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Things you should know before we start: Joe Yonan is the editor of the Washington Post’s food section and an amazing chef. He has been spending the last seven or eight months working on his new recipe book “Serve Yourself: Nightly Adventures in Cooking for One” which should be completed in a few weeks containing about 100 recipes and a number of essays on the art of eating well while only cooking for yourself. He’s a calm, charming man who has been pent up developing recipes daily in his Dupont apartment along with his doberman Red. I would describe Joe as a mad scientist of a chef, coming up with various concoctions and trying just about every variation of ingredients until the mixture has been perfected. His fridge and freezer were packed with Ball jars containing these compounds along with what seemed like only market or high end specialty store products. His knowledge of worldly foods and techniques blew me away a bit…as if there were any doubt, Joe definitely knows his eats.

Top shelf of fridge: 2 dozen chicken eggs, 1 dozen duck eggs (from the 14th and U farmers market), homemade preserved lemon slices (with garlic, shallots, and spices), pickled onions (recipe from Pati of Pati’s Mexican Table), organic chicken stock base, tuna fillets in olive oil, jar of salted shrimp (for kimchi), extra firm toru (from a specialty asian store), organic grass-fed heavy cream, coconut water, leftover lentils, leftover tuna in olive oil, Greek style Yo Lite (he reuses the yogurt containers for all kinds of foods), Clear Spring Creamery organic grass-fed whole milk, Depaz cane syrup (use as a sweetener the same as simple syrup), sweet vermouth (it’s a common misconception that this can be kept outside of the fridge), 2 bottles of Dubonnet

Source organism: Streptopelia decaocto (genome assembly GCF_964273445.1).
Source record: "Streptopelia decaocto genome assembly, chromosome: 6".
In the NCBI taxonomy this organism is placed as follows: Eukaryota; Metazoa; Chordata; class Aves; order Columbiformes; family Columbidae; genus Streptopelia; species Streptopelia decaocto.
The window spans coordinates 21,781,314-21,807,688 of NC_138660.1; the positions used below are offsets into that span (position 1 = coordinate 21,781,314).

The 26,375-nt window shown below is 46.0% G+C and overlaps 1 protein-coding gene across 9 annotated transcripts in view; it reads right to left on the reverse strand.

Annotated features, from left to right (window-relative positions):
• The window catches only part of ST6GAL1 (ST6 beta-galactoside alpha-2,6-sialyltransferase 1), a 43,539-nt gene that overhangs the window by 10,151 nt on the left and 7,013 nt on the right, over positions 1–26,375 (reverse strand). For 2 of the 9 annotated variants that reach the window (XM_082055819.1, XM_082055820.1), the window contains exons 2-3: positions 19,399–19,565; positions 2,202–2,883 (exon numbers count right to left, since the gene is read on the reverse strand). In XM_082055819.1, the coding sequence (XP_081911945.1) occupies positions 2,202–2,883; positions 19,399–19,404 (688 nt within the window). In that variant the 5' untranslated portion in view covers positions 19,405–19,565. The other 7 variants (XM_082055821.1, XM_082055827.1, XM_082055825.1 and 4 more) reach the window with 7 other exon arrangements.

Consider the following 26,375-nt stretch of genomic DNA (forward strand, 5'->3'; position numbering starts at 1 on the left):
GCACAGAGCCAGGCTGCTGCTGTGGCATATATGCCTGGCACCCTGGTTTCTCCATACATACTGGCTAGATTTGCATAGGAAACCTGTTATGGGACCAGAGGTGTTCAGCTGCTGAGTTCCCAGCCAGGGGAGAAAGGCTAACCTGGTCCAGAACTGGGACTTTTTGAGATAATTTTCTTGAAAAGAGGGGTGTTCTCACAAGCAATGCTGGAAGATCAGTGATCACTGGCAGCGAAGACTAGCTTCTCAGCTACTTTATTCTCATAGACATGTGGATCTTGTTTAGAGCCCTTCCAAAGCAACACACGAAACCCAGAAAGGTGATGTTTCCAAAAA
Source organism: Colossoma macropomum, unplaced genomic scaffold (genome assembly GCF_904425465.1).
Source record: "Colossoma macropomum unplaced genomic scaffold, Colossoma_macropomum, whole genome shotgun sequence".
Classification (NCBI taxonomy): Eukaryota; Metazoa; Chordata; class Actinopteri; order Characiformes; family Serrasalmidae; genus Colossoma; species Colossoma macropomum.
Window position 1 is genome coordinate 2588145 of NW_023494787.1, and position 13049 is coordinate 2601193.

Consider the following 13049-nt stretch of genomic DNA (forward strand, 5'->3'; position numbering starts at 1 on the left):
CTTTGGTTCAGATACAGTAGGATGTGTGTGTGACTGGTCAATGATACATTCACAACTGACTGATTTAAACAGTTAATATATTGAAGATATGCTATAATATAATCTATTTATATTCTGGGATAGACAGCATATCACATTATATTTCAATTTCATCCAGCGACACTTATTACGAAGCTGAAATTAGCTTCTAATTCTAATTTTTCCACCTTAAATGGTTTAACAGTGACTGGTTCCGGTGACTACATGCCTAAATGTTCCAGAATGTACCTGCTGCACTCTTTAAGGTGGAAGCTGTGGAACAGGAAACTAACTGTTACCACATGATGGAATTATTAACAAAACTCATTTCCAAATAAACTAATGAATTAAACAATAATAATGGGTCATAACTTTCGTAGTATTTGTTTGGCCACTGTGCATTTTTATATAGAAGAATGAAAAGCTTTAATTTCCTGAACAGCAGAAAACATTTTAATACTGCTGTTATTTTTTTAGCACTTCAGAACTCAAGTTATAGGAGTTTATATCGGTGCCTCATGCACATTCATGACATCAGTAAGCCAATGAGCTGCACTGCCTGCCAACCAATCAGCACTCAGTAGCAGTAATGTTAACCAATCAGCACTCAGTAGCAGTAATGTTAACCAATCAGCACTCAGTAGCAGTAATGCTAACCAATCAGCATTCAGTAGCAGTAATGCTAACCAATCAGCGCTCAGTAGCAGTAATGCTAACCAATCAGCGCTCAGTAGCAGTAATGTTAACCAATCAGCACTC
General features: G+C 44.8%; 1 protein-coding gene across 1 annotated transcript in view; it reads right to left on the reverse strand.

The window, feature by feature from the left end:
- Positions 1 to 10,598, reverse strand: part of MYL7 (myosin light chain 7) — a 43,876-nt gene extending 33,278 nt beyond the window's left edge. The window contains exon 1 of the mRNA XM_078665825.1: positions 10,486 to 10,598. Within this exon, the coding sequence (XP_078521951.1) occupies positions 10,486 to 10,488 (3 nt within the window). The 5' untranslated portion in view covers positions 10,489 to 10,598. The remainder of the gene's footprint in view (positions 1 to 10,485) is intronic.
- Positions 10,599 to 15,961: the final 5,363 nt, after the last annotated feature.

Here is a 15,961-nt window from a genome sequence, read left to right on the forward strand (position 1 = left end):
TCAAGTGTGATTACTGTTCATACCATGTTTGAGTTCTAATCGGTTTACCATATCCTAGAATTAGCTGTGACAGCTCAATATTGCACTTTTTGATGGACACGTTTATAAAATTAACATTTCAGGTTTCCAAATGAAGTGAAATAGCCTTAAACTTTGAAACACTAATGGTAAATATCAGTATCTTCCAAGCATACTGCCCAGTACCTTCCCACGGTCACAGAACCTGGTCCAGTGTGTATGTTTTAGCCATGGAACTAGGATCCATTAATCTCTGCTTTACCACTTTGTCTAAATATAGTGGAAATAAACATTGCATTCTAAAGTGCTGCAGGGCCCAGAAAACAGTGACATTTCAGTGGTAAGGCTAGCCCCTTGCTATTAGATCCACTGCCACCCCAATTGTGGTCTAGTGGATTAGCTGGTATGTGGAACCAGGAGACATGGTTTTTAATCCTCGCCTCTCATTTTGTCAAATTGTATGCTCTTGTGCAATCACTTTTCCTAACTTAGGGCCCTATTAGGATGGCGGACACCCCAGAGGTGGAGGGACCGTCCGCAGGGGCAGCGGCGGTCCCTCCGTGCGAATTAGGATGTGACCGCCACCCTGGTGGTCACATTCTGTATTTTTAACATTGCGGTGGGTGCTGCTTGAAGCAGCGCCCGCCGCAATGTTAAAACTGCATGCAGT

Middle shelf of fridge: fresh rhubarb, homemade kimchi with napa cabbage and asian pear, white anchovies (aka Boquerones), homemade red pepper chutney pepperonata, leftover sauce for a slow-roasted pork recipe, leftover pork from the recipe, store bought hummus (he was kind of ashamed to admit it wasn’t homemade), sardines (from Vace Italian market in Cleveland Park), another jar of organic chicken stock base, hibiscus mole sauce (recipe again from Pati), homemade black beans, both store bought and homemade hibiscus flowers in syrup (he liked the store bought better because of using dried hibiscus as opposed to fresh), orange Jalapeño jelly from Mexico (a gift from a friend, everyone seems to bring him foodie gifts when they travel), apricot jam, hibiscus syrup, mulled red wine syrup, mulled hibiscus with peach syrup, blueberry lemon jam, Copper Pot red cherries and bourbon, orange marmalade, jalapeño jelly

Bottom shelf of fridge: homemade cashew tamari salad dressing, a homemade “spicy paste”, a homemade Thai condiment (made with fish sauce, Nam pla prik, and thai chilies), miso paste, 2 jars of homemade cilantro salad dressings, homemade chili lime pickle (an Indian condiment), Sambal, 3 jars of “12 hour tomatoes” (tomatoes roasted on low heat for 12 hours, taste similar to sundried), Jalepeno salsa fresca, store bought kimchi, sake, duck fat, beers (he asks that we not label him a “beer man” but not a bad selection – Dogfish Head 60 Minute IPA, Presidente, and Raven from Baltimore beer works), homemade roasted peppers, various jars of different types of green olives, pickled umi plum, olives stuffed with citrus peel, pickled raisins (the only way he likes them), whole sweet piquante peppers, pickled grapes (recipe from Carol Blymire of French Laundry at Home), preserved orange peel, preserved lemons (recipe from David Hagedorn of Washington Post Food), pickled okra, sea salt packed capers (2 jars…and the trend continues with everyone having capers in their fridge), leftover canned crushed tomatoes, Rick’s Picks sliced dill pickles, Cochan Butcher B&B pickles, pickled chard stems (recipe also from Carol Blymire), his sister’s pickles (from Maine), pickled cherries (recipe from Trey Massey, a DC chef)